But I want to look at a somewhat different angle on this particular superhero’s current dominance that I haven’t seen explored elsewhere. This is the fact that, unlike all other superheroes, Thor comes from an actual religion (I recognize that this bothered Captain America’s Christian sensibilities in The Avengers, but a god is a god). And while the exploitation of their ancestors’ pagan beliefs is hardly likely to disturb any modern Scandinavians, this cartoonish revision of an extinct cultural mythology is still just a little peculiar. I mean, why Thor and not, say, Apollo, or even Dionysus?

 

I think the explanation is two-fold here, and culturally significant in both parts. The first is that the Nordic gods were, after all, part of a pantheon of warriors, complete with a kind of locker/war room (Valhalla) and a persistent enemy (the Jotuns, et al) whose goal was indeed to destroy the world. [ That the enemies of the Nordic gods were destined to win a climactic battle over Thor and company (the Ragnarok, or Wagnerian Gotterdammerung), is an interesting feature of the mythology that may or may not occur in a future installment of the movie franchise.] But the point is that Norse mythology offers a ready-made superhero saga to a market hungering for clear-cut conflicts between absolute bad guys whose goal is to destroy the world and well-muscled good guys who oppose them: a simple heroes vs. villains tale.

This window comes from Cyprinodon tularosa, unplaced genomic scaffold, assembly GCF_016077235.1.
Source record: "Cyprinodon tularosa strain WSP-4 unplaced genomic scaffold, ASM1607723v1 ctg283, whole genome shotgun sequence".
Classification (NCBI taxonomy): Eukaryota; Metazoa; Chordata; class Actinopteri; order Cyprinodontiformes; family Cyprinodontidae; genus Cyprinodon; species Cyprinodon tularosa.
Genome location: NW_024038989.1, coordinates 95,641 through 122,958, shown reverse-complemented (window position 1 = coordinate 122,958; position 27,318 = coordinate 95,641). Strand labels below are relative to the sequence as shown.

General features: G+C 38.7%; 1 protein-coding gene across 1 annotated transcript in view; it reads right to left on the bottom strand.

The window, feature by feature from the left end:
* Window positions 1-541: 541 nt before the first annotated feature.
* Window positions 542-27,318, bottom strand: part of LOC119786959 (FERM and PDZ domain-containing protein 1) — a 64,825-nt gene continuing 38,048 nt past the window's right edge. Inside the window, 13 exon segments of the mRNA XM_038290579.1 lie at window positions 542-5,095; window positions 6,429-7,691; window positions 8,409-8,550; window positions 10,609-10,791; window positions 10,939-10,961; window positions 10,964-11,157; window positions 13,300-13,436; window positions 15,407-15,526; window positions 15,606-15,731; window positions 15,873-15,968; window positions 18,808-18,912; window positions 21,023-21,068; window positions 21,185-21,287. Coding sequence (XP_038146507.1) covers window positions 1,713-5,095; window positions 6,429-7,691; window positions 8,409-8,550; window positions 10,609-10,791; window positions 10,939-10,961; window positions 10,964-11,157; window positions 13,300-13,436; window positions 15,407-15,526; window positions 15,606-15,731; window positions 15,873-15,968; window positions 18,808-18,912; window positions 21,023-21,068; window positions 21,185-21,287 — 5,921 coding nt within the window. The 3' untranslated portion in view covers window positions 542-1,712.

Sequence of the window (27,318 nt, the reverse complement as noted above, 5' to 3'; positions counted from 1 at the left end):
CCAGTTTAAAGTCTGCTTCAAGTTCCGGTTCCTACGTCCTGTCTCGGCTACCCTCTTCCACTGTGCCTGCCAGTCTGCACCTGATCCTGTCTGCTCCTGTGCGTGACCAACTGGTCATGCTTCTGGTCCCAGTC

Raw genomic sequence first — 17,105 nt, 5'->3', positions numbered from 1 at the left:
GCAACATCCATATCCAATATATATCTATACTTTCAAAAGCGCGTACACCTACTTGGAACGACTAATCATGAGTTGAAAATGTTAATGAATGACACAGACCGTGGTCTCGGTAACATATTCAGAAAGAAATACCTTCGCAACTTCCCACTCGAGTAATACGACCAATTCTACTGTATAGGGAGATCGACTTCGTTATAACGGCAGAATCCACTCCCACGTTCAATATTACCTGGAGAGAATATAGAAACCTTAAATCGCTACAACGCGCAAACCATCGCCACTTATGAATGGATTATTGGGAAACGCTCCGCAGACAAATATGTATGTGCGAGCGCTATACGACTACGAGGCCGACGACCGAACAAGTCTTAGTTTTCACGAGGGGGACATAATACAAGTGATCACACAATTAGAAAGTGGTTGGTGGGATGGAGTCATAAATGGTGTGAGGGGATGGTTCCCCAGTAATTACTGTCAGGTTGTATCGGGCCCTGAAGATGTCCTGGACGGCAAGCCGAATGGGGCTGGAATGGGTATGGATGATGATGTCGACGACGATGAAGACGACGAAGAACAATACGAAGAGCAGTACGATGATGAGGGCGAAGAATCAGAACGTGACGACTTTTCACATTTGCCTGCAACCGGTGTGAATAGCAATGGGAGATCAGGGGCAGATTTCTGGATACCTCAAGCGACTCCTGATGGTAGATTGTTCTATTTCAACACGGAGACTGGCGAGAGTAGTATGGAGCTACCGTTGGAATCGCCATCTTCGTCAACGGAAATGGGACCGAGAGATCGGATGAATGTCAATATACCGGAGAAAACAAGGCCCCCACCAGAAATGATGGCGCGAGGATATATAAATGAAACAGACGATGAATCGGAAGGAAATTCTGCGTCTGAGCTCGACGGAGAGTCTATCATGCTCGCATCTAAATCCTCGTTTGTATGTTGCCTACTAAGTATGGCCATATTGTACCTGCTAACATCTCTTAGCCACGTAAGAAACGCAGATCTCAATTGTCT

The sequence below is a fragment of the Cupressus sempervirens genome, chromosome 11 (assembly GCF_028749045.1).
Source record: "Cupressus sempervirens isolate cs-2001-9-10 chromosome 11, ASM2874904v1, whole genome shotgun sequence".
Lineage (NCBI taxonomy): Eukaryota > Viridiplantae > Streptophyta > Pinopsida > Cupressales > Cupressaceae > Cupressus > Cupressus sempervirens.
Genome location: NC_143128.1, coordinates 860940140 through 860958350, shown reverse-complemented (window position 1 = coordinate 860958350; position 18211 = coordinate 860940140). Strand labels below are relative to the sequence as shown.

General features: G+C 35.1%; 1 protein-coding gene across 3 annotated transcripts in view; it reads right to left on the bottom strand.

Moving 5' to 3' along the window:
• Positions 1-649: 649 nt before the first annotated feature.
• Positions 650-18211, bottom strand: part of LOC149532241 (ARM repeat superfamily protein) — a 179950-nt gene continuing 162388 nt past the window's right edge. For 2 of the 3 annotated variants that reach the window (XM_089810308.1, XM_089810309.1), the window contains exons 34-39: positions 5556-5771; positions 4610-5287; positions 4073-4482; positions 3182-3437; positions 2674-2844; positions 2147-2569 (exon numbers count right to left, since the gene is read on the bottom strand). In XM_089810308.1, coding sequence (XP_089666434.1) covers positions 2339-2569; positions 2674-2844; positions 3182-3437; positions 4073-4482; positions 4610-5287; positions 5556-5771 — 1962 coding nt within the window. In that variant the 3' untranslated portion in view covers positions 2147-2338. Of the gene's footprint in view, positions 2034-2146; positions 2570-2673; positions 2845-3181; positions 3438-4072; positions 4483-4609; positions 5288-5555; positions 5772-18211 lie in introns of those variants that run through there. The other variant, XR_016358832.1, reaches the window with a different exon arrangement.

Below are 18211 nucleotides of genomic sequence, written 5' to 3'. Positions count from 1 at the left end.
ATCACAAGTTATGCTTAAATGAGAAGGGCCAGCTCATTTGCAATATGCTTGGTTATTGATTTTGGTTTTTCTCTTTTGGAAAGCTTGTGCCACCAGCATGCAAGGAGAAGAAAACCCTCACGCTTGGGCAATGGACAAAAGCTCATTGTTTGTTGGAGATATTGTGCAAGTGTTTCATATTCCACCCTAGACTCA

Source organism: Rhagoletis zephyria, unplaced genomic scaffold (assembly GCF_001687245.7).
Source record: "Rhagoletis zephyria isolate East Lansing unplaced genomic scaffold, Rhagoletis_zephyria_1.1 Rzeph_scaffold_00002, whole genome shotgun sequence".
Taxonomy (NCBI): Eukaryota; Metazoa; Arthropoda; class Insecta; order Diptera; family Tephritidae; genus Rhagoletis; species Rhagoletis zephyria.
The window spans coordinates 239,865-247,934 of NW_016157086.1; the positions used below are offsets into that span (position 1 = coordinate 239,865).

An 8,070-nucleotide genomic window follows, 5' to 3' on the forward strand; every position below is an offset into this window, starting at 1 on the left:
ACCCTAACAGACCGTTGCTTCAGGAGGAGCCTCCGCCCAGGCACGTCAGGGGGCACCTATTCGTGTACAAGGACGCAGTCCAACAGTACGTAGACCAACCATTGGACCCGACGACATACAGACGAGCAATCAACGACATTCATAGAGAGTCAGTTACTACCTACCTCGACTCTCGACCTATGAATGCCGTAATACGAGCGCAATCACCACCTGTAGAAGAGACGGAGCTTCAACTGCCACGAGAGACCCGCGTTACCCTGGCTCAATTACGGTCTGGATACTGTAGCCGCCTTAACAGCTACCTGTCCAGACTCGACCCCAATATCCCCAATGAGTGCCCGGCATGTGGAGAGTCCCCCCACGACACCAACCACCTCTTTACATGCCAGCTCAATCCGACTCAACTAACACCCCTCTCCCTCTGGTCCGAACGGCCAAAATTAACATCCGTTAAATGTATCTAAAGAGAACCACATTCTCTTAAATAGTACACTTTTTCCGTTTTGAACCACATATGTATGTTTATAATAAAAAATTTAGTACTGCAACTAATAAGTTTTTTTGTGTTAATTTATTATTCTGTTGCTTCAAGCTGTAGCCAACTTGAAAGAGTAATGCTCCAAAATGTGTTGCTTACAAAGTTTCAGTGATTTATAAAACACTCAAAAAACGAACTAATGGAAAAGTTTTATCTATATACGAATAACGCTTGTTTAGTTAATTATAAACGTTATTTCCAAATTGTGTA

You don’t find this in Greek mythology, which is always quite complicated and rather more profound in its probing of the complexities and contradictions of human life and character.

 

But I suspect that there is something more at work here. I mean, Wagner, the Third Reich’s signature composer, didn’t choose Norse mythology as the framework for his most famous opera by accident. And the fact is that you just don’t get any more Aryan than blonde Thor is (isn’t it interesting that the troublesome Loki, though part of the Norse pantheon too, somehow doesn’t have blonde hair? Note also in this regard how the evil Wormtongue in Jackson’s The Lord of the Rings also seems to be the only non-blonde among the blonde Rohirrim). The Greeks, for their part, weren’t blondes. So is the current popularity of this particular Norse god a reflection of a coded nostalgia for a whiter world? In this era of increasing racial insecurity as America’s demographic identity shifts, I can’t help but think so.

 

OK, so that was then, what about now? Let's just say that the "white nationalist" march at Charlottesville has clearly brought out into the open what was still lurking on the margins in 2013, and I would hazard to guess that a good number of the khaki-clad crew with their tiki torches and lightning bolt banners were (and are) Thor fans. So I'll stand by my 2013 interpretation. And as for the most recent installment in the Thor saga, well, I can almost see the producers of Thor: Ragnarok having the following pre-production conversation: